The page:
The History of the Griffon Bruxellois

 

There are many suggestions of the origin of the Griffon Bruxellois. One theory is, that a Cavalier King Charles, a Pug, a Yorkshire Terrier & a Brussels street dog were the composition of this robust little dog, which was used for ratting. It is strange that we find small dogs, resembling Griffon Bruxellois were featured by artists long before the 19th century. A painting by the artist Jan Van Eyck dated 1434 can be seen in the National Gallery. Entitled The Marriage of Arnilfini Giovanna Cenani, it depicts a Griffon-type dog. During the 16th century Jacope de Empolin also painted Griffon-type dogs, albeit Griffons in need of stripping. In 1870 Renoir painted La Baigneuse au Griffon (The Bather with a Griffon). For a painting to have a Griffon in it's title might make one suppose the breed was already quite well known.

Whatever it's antecedents, whether back to the 15th century or within the last century, it is generally accepted that the breed is native to Belgium, and the first Griffon Bruxellois was imported from there to England.

From the little information available regarding early Griffons in Europe it would seem that, although some of the continental Royal Families kept Griffons as pets, they were much more likely to be found on the waterfronts and in the stables, particularly in the Brussels area of Belgium, where the cabbies kept them as ratting dogs. They used to ride on their masters' fiacres and became well-known for their monkey faces and pert expressions, which endeared them to the passers-by.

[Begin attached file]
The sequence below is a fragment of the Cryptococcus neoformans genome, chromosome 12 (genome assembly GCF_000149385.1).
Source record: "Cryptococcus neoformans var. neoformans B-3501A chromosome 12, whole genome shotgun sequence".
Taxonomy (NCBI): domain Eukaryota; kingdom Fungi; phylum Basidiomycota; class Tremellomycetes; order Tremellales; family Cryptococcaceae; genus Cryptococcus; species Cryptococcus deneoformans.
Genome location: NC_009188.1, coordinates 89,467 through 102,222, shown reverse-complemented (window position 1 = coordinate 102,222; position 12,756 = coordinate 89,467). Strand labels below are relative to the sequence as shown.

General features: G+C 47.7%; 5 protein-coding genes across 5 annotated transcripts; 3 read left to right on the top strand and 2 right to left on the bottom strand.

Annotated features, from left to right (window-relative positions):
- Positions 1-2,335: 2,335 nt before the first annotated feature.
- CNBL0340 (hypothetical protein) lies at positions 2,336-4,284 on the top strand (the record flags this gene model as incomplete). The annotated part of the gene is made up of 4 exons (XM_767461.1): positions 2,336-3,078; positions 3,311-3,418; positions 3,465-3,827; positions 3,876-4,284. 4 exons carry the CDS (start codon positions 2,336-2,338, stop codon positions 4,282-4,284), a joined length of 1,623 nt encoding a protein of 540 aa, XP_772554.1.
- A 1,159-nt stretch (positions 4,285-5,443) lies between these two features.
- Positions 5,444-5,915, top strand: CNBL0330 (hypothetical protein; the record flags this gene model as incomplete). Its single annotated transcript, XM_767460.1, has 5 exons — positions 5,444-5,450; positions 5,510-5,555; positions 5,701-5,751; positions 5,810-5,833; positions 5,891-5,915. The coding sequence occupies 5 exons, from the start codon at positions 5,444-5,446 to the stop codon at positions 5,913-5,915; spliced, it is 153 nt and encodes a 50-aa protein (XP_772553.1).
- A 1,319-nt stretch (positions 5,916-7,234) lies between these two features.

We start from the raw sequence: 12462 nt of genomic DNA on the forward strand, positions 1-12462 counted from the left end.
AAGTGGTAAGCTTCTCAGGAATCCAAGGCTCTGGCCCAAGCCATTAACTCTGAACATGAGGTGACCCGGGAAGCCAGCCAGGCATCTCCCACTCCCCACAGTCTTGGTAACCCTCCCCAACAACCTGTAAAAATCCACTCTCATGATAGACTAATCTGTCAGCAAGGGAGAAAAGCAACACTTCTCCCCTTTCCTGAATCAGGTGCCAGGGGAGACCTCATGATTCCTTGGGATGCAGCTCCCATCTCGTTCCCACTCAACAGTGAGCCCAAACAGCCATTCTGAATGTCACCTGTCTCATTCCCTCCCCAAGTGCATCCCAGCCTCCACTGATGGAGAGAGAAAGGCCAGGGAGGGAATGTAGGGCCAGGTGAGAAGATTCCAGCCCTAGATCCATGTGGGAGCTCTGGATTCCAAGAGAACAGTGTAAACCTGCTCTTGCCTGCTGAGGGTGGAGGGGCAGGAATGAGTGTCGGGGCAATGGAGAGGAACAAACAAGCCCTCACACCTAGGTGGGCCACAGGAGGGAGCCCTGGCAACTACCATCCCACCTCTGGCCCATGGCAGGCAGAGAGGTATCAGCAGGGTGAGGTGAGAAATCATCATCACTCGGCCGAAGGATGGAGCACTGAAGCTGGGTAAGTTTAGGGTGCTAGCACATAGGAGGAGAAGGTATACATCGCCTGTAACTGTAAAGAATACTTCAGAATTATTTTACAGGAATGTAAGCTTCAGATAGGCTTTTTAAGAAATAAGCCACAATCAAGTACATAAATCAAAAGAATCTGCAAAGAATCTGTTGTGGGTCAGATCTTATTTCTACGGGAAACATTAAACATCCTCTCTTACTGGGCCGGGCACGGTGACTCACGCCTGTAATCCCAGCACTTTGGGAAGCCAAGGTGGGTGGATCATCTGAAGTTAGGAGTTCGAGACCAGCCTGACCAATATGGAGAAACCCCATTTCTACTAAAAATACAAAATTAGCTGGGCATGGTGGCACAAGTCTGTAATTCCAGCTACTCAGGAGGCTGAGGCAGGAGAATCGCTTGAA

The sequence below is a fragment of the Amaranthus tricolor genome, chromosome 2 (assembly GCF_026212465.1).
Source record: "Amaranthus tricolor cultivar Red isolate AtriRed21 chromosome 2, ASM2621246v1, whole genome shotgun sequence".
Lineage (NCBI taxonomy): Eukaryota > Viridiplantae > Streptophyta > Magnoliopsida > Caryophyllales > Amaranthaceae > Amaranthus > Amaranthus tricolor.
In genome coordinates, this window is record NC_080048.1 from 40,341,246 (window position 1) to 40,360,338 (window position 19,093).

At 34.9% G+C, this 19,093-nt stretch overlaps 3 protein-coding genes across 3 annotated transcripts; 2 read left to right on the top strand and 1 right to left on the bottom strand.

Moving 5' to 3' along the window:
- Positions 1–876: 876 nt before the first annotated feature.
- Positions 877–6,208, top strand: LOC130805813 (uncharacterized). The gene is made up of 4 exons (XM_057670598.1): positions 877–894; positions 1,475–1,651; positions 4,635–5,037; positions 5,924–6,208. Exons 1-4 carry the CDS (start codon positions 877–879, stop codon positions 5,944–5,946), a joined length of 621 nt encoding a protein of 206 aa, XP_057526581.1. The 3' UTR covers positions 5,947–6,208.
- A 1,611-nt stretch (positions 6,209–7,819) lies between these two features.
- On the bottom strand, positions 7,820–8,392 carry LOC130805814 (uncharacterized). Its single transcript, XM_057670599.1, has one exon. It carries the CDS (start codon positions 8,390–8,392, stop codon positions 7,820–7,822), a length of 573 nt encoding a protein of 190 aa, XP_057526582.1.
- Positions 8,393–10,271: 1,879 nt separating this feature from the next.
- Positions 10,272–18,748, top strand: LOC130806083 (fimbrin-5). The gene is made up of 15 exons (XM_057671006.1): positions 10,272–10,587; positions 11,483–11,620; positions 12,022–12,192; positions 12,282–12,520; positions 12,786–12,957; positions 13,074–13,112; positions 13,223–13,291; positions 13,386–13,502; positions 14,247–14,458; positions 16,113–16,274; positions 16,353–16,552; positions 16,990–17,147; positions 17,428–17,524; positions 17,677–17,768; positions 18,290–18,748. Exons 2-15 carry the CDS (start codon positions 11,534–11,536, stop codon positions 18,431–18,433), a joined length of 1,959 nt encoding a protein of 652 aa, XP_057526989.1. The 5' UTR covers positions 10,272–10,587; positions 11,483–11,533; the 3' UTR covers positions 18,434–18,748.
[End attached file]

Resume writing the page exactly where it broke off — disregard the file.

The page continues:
In the 1880s the first Breed Standard was dawn up and in 1883 the first breed classes were classified at dog shows in Belgium.

About 1894 Queen Astrid of the Belgians, who was interested in several breeds of dogs, became attracted to the Griffon Bruxellois and started to breed these dogs and improve their quality. As a result of such royal interest, the Griffon in Belgium became very fashionable.

Shortly after the First World War there were about 5000 female Griffons in Belgium, most of them in the Brussels area. It is incredible that, after such popularity, there are not so many in the whole of Belgium today.

Exerts from: The Griffon Bruxellois - by Doone Raynham.

 

 

 


Contact Details

Terri Odell
Glenhaven, NSW, Australia
Phone : 02 9894 1440
Email : [email protected]